Why are horses so healthy? What can we learn from their way?
My horses always look so healthy as they meander around the pastures. Their coats are fluffy; they are content and relaxed. My herd has been this way for many years. I wish I could say the same about myself. After many years of pushing myself to write books and provide transformational programs here at the ranch, I felt I would collapse. I certainly was not as healthy as a horse.
Oddly, the last two years have given me the time needed to apply more of the way of the horse for good health and recalibrate my emotional and physical well-being. I hope this list offers ideas to reframe your life to be healthy as a horse, both inside and out.
#1 Intent and Focus– Horses have eyes on the sides of their head. They see the world with an entirely different perspective than humans do. They have a more broad or general focus. A horse will narrow her focus and intention when she needs to protect herself or the herd. It is powerful when she does! However, the majority of the time, horses maintain a general focus. A general or broad focus is expansive and keeps the body in homeostasis.
On the other hand, humans tend to be over-focused on different aspects of their lives. Many of which they have no control over. Humans are predators with eyes in the front of their heads. The intentness in which humans can and do focus on acquiring their goals, agendas, or objections brings tension into the body; it creates an underlying current of hypervigilance. The mind signals the body to release stress hormones to handle the pressure it is experiencing and the perceived threat within that focus. The intent thoughts bring the body into the awareness of danger (not having yet what it seeks to obtain), this creates great tension, and the body moves from inner harmony and a healing state into a state that is ready to conquer, fight, defend, hoard, or protect. A continual focus of this nature brings the body into imbalance. Most humans are intently focused most of the time. The conditioning of all of society through the use of electronic devices only increases this act of overfocusing, putting humans into high-beta brains ways in an unhealthy imbalanced way.
Tip: Establish boundaries in your daily life to create device-free time. Use the newly available time to meditate, listen to music, read (something inspirational), take a walk, do artwork, cook, or play music. Let go of overly focused thoughts and intentions that will put you into pushing at and pushing through life. Shift to general thoughts of appreciation and enjoyment of an expansive movement, learn how to meander through life.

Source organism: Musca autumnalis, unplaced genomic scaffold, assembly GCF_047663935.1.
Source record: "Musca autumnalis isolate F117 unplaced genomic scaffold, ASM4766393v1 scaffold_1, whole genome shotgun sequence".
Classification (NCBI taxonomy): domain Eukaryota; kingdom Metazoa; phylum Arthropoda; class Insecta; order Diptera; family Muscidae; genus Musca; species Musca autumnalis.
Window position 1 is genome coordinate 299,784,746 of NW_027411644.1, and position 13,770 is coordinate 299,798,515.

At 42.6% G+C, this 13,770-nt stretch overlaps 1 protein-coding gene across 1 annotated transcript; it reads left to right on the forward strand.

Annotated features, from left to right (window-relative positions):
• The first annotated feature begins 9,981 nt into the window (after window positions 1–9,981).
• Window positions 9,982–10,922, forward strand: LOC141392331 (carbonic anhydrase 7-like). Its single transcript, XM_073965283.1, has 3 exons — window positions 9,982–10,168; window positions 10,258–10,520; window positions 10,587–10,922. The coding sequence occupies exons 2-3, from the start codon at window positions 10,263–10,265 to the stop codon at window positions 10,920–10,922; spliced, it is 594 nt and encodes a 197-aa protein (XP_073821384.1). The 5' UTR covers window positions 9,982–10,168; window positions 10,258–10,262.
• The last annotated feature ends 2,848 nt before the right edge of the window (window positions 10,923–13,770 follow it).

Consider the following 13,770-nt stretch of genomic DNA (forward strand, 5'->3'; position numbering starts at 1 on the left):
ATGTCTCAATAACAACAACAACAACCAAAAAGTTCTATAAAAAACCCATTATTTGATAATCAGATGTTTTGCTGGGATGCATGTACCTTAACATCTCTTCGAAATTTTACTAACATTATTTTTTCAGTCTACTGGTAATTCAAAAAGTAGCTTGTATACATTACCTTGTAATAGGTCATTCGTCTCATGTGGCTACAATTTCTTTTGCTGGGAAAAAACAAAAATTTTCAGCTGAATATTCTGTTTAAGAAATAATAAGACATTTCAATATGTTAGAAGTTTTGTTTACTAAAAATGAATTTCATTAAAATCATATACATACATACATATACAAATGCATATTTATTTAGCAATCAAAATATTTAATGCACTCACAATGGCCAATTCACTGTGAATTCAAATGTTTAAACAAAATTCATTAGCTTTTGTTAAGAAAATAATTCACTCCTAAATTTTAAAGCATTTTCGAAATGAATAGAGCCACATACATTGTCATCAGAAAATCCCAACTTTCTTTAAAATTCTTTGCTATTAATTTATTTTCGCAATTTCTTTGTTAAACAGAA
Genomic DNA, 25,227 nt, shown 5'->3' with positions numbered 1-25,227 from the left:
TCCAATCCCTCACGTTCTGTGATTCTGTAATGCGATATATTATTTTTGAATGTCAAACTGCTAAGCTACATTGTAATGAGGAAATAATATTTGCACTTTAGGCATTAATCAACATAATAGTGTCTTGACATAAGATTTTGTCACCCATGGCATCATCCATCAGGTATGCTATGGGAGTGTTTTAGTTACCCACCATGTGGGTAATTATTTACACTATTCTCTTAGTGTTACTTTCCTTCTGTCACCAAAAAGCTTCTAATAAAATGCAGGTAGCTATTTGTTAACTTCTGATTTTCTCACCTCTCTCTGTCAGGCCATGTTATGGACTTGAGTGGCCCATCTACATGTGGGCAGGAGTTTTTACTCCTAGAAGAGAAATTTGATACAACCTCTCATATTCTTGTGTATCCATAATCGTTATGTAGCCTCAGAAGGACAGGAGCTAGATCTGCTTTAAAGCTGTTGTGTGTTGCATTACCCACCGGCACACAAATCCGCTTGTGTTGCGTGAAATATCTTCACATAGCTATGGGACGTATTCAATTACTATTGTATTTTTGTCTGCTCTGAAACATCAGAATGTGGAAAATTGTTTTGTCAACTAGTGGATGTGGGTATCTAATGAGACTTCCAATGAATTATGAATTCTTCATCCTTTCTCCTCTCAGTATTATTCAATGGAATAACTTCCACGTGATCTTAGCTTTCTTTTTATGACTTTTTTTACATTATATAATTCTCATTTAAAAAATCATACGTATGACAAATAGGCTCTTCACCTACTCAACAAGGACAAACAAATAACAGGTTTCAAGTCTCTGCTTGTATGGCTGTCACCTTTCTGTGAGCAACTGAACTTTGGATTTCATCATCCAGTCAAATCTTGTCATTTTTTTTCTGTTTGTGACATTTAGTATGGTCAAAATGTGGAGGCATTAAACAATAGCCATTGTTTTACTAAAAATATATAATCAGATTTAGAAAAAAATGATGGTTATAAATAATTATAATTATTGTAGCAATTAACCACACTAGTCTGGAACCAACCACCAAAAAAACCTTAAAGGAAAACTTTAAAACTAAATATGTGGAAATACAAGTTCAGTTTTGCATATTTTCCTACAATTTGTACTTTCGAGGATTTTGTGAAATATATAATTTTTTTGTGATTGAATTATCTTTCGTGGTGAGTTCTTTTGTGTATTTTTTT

#2 Environment – Horses have a minimal choice about their environment. Humans put them into trailers and stalls, take them out for rides in all settings, choose when to separate them from their offspring, and gather (ripping them away) herds from the wild, seldom asking first. They may at first fight back or resist, but they learn to adapt before long. They understand they need to adapt in order to survive. They cannot fight all situations. They learn to pick their battles as they know they have only so much energy. To survive and thrive, they become masters at how to focus (and conserve) their energy.
Humans do have choices. Horses adapt to their environment; humans often complain about their environment (including political and worldwide issues). Humans can adapt, but often it is with resentment. Yet, with every change in the world, there is also an opportunity and opening.
Tip: Learn the art of adaptability. If you can’t do something in your environment, move your focus to what you CAN do and start with smaller steps. A different focus brings more openness to your body and brings down stress. Find the opportunity. What did you previously put aside that you can now engage? What can you do to make the best of the situation or make your life better given the situation?
#3 Grazing/Food – We had a wet early summer. I got my first load of hay late summer, which looked promising. When I opened the bales, many had moldy or brown parts. None of my horses, of course, would eat these parts. They intuitively know what is good for them and what tastes off. Luckily, the other 200 bales I bought are rich, dry, mold-free hay. My horses are picky eaters because they intrinsically know how important it is.
Tip: We need to do the same: eat clean and simple. Avoid buying food if it comes in a bag, box, or plastic. Steam your veggies for a week, eat less or no meat, reduce dairy, use minimal spices, let go of condiments, no frying, and give up the supplements. WHAT?? Try it. You will find you will have a different relationship to food. When your food is not covered with additives (toxins), your taste buds become more refined. You will understand what clean food tastes like and how it fuels your body. After you great through the withdrawals of old habits you will fall in love with it! Be like a horse and leave the “off” food to the side. Eat what is clean, rich, healthy, and supportive to your system.